Menopause and Osteopenia and Osteoporosis
Osteopenia is the precursor to osteoporosis, a condition that increases the risk of bone fractures due to a severe decrease in bone density. Women’s bone mass reaches peak density when they are in their 20s and early 30s, and as they age, their bone mass begins to decrease. After menopause, the bone loss accelerates primarily due to the loss of estrogen, which reduces collagen levels.
Although osteopenia is common, some women are more prone to osteoporosis than others. Women who are over the age of 50 are at the greatest risk. Those who are of Caucasian or Asian descent are also at an increased risk although women of color who suffer a hip fracture are more likely to experience complications or die due to the fractures. Women who are petite, small-boned or who have a family history of the condition are more likely to experience thinning bones.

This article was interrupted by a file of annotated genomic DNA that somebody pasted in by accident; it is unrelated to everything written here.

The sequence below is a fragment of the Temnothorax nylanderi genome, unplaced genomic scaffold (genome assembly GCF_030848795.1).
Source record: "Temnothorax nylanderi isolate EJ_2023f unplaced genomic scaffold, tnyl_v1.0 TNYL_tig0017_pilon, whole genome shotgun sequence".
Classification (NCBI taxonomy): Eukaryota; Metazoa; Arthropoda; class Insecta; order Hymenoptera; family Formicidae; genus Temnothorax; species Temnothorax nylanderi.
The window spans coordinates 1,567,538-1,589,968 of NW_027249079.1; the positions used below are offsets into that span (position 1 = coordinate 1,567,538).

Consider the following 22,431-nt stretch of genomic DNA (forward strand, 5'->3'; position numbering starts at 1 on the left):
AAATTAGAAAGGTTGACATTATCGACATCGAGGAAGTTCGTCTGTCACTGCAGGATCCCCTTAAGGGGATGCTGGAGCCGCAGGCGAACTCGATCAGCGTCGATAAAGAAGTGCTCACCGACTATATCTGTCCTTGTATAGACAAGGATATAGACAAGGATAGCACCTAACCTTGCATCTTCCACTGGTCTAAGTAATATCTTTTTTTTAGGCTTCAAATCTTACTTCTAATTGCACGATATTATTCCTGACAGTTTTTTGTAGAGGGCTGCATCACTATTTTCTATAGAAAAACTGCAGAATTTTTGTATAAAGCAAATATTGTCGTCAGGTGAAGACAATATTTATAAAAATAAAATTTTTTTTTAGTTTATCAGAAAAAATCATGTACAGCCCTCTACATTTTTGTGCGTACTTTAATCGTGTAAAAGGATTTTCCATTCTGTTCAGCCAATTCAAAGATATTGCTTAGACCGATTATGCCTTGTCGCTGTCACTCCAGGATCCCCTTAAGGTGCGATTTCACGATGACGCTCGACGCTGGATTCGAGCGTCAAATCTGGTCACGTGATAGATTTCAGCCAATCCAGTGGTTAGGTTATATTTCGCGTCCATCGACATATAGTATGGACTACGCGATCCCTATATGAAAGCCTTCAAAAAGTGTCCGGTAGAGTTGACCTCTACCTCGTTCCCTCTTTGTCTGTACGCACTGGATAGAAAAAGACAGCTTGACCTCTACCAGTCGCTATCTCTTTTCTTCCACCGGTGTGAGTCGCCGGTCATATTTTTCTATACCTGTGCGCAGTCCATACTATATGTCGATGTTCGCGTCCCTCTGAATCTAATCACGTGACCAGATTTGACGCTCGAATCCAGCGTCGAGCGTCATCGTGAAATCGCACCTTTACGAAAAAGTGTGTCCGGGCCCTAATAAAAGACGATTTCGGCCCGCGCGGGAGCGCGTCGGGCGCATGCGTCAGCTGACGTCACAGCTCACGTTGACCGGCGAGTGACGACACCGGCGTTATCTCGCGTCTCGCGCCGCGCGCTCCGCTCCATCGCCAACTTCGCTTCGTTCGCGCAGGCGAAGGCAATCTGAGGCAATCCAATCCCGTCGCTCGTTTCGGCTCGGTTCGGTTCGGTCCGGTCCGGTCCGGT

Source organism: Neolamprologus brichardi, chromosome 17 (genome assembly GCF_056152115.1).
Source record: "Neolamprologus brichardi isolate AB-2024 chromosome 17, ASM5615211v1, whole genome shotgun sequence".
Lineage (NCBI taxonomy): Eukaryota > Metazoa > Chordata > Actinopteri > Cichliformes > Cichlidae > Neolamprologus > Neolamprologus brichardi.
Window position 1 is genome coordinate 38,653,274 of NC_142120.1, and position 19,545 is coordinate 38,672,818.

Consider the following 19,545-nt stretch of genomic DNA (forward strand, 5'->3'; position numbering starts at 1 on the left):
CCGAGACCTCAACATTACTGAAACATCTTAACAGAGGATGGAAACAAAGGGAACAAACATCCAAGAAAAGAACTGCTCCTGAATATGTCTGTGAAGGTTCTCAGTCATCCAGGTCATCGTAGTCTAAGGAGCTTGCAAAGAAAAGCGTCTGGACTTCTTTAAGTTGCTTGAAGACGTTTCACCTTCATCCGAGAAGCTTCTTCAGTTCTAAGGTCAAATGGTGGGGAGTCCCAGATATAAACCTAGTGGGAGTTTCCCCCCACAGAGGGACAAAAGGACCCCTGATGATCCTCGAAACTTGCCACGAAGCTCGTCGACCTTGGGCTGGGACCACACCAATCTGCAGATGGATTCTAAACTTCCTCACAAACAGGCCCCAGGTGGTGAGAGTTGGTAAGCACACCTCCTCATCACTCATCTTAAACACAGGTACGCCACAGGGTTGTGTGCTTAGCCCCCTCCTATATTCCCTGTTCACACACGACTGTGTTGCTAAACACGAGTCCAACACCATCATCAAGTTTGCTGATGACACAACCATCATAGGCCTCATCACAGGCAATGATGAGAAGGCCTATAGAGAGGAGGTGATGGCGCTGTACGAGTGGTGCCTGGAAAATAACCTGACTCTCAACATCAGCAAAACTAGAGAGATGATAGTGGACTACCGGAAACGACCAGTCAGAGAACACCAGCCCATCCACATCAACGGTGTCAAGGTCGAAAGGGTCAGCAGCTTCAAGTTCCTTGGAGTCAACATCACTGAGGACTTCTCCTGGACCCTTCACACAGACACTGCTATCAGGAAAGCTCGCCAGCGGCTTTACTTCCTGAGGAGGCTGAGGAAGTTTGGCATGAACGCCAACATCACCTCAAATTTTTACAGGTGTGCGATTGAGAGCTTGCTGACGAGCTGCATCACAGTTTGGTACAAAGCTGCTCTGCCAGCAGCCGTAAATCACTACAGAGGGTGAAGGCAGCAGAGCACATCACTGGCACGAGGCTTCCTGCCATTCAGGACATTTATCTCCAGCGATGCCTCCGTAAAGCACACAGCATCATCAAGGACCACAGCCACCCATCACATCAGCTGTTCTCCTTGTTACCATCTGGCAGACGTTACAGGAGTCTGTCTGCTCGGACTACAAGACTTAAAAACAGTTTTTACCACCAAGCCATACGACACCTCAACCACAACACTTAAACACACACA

The complications and risks of osteoporosis can be extreme, but the condition is preventable. Exercise, particularly weight-bearing exercise, can build bones and strengthen muscles. Eating a well-balanced diet rich in calcium and vitamin D can fortify bones and help minimize bone loss. Limiting alcohol and quitting smoking can also help reduce your risk since both habits can damage your bones over time.
If you are at risk of osteopenia, natural supplements may also help. DON’T PAUSE, a multi symptoms natural menopause relief supplement, contains DHEA, pomegranate extract, green tea and phytoestrogen to reduce the hormonal fluctuations common with menopause and decrease or eliminate common menopause symptoms so that you can get back to enjoying the life you have always known and loved.
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